Monoclonal antibodies have been studied as modulators of ECLS-induced inflammation. A novel inhibitory antibody against factor XIIa has been shown to reduced inflammation in ex vivo and animal models of ECMO [106]. Moreover, human monoclonal antibody directed at C5 significantly inhibited neutrophil activation in a model of simulated extracorporeal circuit (ECC) [107]. Mesenchymal stromal cells (MSC) therapy infusion in an animal model of CPB significantly reduced inflammatory cytokines within 3 h and subsequently reduced the harm associated with ischemia-reperfusion injury [108]. Promising results have also been shown with hemoadsorption during CPB [109] and ECMO [110]. However, all these therapeutic options remain experimental.

Many technical modifications of the CPB circuit and surgical procedures were implemented to minimize systemic inflammation secondary to the activation of blood components after contact with the CPB circuit and pulmonary dysfunction after ischemia-reperfusion injury [90, 91]. A minimized extracorporeal circulation system [111] and the circuit coating with poly-2-methoxyethyl acrylate [112] or heparin [113] have been associated with a decrease in the systemic inflammatory response, thus potentially improving organ function after cardiac surgery. By reducing the ischemic insult to the lungs and inflammatory activation, pulmonary perfusion during CPB may decrease systemic inflammatory response and have a protective effect on the lungs [114,115,116,117]. However, robust evidence for any beneficial effects is lacking according to a recent meta-analysis [118].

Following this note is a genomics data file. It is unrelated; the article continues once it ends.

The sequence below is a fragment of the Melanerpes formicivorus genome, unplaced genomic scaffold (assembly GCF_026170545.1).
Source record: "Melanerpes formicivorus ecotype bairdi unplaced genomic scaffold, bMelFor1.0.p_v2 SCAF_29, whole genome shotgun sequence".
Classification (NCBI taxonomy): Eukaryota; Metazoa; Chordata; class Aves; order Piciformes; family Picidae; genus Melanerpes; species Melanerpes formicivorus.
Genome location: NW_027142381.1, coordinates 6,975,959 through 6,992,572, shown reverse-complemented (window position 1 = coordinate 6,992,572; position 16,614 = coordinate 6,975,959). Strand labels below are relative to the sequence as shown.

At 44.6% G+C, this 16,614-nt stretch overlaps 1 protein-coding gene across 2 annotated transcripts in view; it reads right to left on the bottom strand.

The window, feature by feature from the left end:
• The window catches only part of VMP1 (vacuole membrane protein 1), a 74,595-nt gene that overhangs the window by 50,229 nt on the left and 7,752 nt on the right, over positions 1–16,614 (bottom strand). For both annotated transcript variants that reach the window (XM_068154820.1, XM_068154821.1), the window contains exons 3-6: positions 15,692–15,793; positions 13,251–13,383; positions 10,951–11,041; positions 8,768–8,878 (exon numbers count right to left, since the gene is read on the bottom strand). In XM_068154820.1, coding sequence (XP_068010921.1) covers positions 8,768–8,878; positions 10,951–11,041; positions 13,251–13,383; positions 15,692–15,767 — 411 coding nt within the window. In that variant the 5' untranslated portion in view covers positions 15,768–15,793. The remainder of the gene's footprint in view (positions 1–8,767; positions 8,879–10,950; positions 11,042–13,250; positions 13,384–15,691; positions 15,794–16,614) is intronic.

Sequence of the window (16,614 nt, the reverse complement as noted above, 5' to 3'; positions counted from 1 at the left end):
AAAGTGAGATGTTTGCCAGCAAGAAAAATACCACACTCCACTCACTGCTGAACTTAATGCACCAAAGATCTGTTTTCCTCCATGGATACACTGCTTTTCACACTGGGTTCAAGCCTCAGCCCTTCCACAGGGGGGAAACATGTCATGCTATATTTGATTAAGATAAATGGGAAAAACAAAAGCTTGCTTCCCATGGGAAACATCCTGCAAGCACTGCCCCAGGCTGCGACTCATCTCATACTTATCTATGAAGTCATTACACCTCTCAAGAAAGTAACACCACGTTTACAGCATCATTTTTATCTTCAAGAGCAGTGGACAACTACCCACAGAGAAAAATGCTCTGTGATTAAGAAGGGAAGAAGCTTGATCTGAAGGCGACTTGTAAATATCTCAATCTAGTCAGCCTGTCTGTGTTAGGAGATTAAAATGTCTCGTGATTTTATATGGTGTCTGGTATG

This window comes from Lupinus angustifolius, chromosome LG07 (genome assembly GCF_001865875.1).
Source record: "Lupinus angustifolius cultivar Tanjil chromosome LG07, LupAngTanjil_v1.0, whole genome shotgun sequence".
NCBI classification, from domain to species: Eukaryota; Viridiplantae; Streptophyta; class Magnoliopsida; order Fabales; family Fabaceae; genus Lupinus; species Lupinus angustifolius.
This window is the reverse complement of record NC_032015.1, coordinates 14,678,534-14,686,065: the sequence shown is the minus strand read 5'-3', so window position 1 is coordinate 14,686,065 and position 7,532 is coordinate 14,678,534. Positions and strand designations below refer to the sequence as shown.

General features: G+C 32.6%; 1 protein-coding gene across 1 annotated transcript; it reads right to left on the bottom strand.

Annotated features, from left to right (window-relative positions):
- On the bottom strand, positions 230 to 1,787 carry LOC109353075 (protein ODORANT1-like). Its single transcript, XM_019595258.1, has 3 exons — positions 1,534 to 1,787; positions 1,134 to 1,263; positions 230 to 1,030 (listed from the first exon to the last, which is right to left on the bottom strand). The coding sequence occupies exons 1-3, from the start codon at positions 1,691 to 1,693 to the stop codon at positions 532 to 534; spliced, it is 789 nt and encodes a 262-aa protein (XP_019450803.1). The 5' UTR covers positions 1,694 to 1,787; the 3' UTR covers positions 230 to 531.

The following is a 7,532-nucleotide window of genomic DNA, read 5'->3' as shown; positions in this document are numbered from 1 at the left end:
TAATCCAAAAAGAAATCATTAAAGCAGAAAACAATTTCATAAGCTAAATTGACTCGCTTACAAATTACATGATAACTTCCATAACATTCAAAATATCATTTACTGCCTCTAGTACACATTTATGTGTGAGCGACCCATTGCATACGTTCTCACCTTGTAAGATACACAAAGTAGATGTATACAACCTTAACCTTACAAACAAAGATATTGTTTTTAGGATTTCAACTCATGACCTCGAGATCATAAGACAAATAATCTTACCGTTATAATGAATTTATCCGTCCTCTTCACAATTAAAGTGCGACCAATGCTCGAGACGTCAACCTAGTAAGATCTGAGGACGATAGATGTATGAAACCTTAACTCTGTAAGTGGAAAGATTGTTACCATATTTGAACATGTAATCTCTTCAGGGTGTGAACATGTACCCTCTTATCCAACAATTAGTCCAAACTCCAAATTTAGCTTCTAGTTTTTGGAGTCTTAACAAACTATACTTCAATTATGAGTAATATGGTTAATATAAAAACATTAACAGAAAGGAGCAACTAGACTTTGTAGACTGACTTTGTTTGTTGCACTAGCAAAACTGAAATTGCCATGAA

ECLS as a therapy for systemic inflammation

Despite the fact that different modalities of ECLS have been implicated in driving an intense inflammatory response, ECLS can also be employed to offset it. By replacing the function of the heart or the lung, ECLS may result into a direct reduction of inflammation due for instance to improved perfusion and gas exchange or may allow the reduction of the pro-inflammatory “stress” induced by other life support means, such as MV, with an indirect effect on treating systemic inflammation.